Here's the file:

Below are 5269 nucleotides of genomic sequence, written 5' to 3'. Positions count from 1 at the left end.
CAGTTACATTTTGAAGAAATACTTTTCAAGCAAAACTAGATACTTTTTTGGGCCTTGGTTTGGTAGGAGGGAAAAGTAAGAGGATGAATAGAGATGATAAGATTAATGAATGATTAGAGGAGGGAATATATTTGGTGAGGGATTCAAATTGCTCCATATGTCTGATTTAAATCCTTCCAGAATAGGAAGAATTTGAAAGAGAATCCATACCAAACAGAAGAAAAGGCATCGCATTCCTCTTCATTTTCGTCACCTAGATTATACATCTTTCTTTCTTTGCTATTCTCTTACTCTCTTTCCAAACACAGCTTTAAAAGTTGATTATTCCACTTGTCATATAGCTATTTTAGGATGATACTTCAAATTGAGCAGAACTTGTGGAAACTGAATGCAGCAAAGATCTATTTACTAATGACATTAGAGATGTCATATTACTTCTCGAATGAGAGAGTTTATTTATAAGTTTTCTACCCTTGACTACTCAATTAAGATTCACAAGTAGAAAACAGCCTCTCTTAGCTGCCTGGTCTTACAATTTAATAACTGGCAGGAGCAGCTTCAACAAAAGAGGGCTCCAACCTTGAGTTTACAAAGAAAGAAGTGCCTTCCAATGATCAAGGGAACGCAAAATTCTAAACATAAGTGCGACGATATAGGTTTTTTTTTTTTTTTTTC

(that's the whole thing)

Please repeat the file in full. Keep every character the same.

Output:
Below are 5269 nucleotides of genomic sequence, written 5' to 3'. Positions count from 1 at the left end.
CAGTTACATTTTGAAGAAATACTTTTCAAGCAAAACTAGATACTTTTTTGGGCCTTGGTTTGGTAGGAGGGAAAAGTAAGAGGATGAATAGAGATGATAAGATTAATGAATGATTAGAGGAGGGAATATATTTGGTGAGGGATTCAAATTGCTCCATATGTCTGATTTAAATCCTTCCAGAATAGGAAGAATTTGAAAGAGAATCCATACCAAACAGAAGAAAAGGCATCGCATTCCTCTTCATTTTCGTCACCTAGATTATACATCTTTCTTTCTTTGCTATTCTCTTACTCTCTTTCCAAACACAGCTTTAAAAGTTGATTATTCCACTTGTCATATAGCTATTTTAGGATGATACTTCAAATTGAGCAGAACTTGTGGAAACTGAATGCAGCAAAGATCTATTTACTAATGACATTAGAGATGTCATATTACTTCTCGAATGAGAGAGTTTATTTATAAGTTTTCTACCCTTGACTACTCAATTAAGATTCACAAGTAGAAAACAGCCTCTCTTAGCTGCCTGGTCTTACAATTTAATAACTGGCAGGAGCAGCTTCAACAAAAGAGGGCTCCAACCTTGAGTTTACAAAGAAAGAAGTGCCTTCCAATGATCAAGGGAACGCAAAATTCTAAACATAAGTGCGACGATATAGGTTTTTTTTTTTTTTTTTC